Readers describe move of vital stroke services as ‘another nail in the coffin’ for South Tyneside

South Tyneside District Hospital
South Tyneside District Hospital
2
Have your say

Gazette readers have described plans to move of a vital hospital service out of South Tyneside as “another nail in the coffin”.

Health bosses have announced that stroke care for both South Tyneside and Sunderland residents is to be temporarily centralised at Sunderland Royal Hospital.

They say the move is to strengthen the service and to ensure the best possible patient outcomes.

The stroke service at South Tyneside District Hospital has, they say, been under pressure for about 18 months due to key senior staff vacancies.

But campaigners believe a new alliance between the two hospital trusts will mean the move becomes permanent - and that it could lead to the loss of more hospital services at the hospital in Harton Lane, South Shields.

Readers were quick to have their say on the Gazette’s website.

Bobh1 said: “If front line patient care is reduced then doctor and nurse positions will not be required. I wonder if the equivalent staff administrators will also be shed. Probably not.”

Shieldslass added: “Another nail in the coffin for South Tyneside District Hospital. Lots of money spent on buildings and not enough money spent on getting enough staff. It will be Sunderland for everything within 10 years I bet.”

Safcmuppit said: “And so the demise of South Tyneside’s NHS services continues at an alarming pace under the guise of ‘improvement’. There is nothing this will achieve other than increased travel for both staff and patient alike at a time when locality and ease of access is paramount.”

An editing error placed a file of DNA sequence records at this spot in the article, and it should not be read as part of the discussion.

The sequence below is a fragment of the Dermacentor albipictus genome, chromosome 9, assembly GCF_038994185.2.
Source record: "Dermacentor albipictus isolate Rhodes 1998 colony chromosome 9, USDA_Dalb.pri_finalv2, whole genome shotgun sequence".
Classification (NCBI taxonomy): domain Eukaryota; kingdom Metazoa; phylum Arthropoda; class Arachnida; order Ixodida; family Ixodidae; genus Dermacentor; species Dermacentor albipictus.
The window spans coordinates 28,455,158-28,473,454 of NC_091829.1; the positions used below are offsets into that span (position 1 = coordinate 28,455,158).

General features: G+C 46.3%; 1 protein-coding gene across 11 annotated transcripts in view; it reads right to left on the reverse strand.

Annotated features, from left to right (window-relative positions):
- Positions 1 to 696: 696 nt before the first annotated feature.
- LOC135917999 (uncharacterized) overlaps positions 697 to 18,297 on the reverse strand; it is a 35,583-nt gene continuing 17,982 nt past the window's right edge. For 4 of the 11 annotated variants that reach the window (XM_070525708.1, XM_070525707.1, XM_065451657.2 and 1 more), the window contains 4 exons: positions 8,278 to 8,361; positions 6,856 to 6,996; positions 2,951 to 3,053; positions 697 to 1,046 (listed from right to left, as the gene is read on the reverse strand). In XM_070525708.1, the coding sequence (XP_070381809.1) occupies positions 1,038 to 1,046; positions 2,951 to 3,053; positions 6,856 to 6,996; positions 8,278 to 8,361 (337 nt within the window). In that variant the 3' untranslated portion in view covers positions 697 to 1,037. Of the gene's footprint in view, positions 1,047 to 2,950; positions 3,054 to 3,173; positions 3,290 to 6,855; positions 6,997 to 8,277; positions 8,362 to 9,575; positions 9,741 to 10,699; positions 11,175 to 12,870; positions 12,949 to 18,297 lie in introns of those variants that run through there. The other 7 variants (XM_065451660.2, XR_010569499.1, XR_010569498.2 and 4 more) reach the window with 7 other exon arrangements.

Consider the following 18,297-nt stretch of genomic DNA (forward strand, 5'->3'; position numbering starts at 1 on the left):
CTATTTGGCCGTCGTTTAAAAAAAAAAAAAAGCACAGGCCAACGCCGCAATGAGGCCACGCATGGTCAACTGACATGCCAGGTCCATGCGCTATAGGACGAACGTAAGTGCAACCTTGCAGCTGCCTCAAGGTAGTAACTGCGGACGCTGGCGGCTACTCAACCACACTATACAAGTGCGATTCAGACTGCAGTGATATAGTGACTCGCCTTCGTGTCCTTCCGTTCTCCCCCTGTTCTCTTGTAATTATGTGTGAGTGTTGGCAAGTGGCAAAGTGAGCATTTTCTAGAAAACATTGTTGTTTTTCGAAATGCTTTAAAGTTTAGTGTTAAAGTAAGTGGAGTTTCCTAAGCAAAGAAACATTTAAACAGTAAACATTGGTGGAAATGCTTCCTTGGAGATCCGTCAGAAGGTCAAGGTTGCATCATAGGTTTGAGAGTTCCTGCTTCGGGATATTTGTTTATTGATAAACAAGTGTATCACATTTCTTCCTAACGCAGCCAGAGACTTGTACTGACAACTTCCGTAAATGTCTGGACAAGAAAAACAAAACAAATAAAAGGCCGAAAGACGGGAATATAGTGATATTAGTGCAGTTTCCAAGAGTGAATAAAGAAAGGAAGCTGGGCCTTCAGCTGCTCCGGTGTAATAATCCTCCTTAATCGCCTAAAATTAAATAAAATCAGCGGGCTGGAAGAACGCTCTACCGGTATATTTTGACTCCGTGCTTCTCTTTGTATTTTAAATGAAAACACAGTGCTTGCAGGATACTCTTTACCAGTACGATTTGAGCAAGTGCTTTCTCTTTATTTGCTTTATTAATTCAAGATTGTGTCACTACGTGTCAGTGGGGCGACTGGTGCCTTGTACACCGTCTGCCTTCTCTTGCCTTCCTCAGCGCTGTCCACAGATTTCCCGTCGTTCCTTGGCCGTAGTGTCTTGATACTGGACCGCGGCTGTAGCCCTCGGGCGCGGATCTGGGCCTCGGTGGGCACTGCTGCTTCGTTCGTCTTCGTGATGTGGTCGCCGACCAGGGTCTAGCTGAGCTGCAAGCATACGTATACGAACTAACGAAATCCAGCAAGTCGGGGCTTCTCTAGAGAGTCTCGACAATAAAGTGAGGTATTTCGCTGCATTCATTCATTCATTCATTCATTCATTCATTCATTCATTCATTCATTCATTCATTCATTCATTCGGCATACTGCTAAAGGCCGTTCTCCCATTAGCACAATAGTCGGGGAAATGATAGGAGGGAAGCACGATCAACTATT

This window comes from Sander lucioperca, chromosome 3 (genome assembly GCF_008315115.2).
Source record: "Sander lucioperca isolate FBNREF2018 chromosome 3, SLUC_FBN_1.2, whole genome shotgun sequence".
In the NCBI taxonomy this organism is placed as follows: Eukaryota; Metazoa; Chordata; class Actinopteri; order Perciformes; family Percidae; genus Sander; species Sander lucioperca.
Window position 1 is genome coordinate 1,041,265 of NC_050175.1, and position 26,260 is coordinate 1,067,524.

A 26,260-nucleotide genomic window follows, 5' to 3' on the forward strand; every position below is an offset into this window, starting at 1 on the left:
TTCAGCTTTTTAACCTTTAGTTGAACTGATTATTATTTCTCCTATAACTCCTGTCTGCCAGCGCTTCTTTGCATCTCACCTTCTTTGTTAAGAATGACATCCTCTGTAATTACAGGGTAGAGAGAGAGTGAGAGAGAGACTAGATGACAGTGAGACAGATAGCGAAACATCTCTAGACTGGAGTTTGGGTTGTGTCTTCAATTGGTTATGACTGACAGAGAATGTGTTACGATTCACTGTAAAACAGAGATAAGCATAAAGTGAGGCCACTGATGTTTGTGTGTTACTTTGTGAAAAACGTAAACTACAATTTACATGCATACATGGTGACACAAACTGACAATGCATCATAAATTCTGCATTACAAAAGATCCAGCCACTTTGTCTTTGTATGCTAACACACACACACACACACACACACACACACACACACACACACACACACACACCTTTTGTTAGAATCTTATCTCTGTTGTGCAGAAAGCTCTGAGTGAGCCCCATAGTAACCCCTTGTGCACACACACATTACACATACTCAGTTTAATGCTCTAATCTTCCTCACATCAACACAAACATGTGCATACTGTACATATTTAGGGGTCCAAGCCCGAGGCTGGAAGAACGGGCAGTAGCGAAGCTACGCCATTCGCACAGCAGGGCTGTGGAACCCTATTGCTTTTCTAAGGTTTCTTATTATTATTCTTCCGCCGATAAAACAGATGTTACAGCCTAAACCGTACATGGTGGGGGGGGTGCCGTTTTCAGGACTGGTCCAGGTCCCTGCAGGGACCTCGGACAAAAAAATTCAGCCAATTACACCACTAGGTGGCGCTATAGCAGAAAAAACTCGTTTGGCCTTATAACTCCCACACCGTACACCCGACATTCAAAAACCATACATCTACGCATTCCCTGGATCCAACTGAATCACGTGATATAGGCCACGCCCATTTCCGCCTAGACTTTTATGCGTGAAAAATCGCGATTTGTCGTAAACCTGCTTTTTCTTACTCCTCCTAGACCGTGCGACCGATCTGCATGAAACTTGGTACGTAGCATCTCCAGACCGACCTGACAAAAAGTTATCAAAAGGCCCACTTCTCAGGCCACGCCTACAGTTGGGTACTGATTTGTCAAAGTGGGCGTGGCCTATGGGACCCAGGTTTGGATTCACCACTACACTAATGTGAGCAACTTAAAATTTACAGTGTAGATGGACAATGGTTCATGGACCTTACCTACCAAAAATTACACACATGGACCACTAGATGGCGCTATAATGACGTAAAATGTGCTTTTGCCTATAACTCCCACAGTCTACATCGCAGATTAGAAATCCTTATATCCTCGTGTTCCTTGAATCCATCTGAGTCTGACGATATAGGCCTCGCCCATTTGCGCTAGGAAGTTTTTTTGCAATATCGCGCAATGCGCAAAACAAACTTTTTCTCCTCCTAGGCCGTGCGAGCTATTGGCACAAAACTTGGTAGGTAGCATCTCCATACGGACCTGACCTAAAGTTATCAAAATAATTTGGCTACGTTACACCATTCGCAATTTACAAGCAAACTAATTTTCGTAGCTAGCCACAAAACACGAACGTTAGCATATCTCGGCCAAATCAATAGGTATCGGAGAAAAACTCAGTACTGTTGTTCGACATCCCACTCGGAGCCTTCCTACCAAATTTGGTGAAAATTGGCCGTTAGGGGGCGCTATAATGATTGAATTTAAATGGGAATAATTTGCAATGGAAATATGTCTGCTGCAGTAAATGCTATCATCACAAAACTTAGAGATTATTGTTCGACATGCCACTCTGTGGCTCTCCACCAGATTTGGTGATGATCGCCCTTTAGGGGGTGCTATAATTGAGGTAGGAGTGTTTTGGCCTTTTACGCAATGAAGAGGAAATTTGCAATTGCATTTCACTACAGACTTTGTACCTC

Walkerchris posted: “We’re always told that these changes are to ‘improve’ care and ‘strengthen’ services but the reality for patients is very different.

“‘Improvements’ to local mental health services have a left a lot of patients without any support at all.”

Health bosses outline stroke changes

NHS bosses in South Tyneside and Sunderland have moved to reassure patients about the temporary changes to acute stroke services in the area.

Dr Shaz Wahid, medical director of South Tyneside NHS Foundation Trust, said: “This is a temporary change based on detailed consideration of the clinical evidence and pressures on the service, including a national shortage of stroke physicians.”

Under the new temporary arrangement, patients with a suspected stroke will be taken directly to Sunderland Royal Hospital by ambulance.

Patients with a suspected stroke who self-present at A&E at South Tyneside District Hospital will be dealt with by the specialist stroke team via a telemedicine system and transferred to Sunderland Royal Hospital if required.

Patients who suffer a stroke after being admitted to South Tyneside Hospital will have their case discussed with a specialist stroke consultant and transferred to Sunderland Royal if required.

After discharge, hospital bosses say they expect the vast majority of follow-up services to stroke victims to be provided locally in South Tyneside.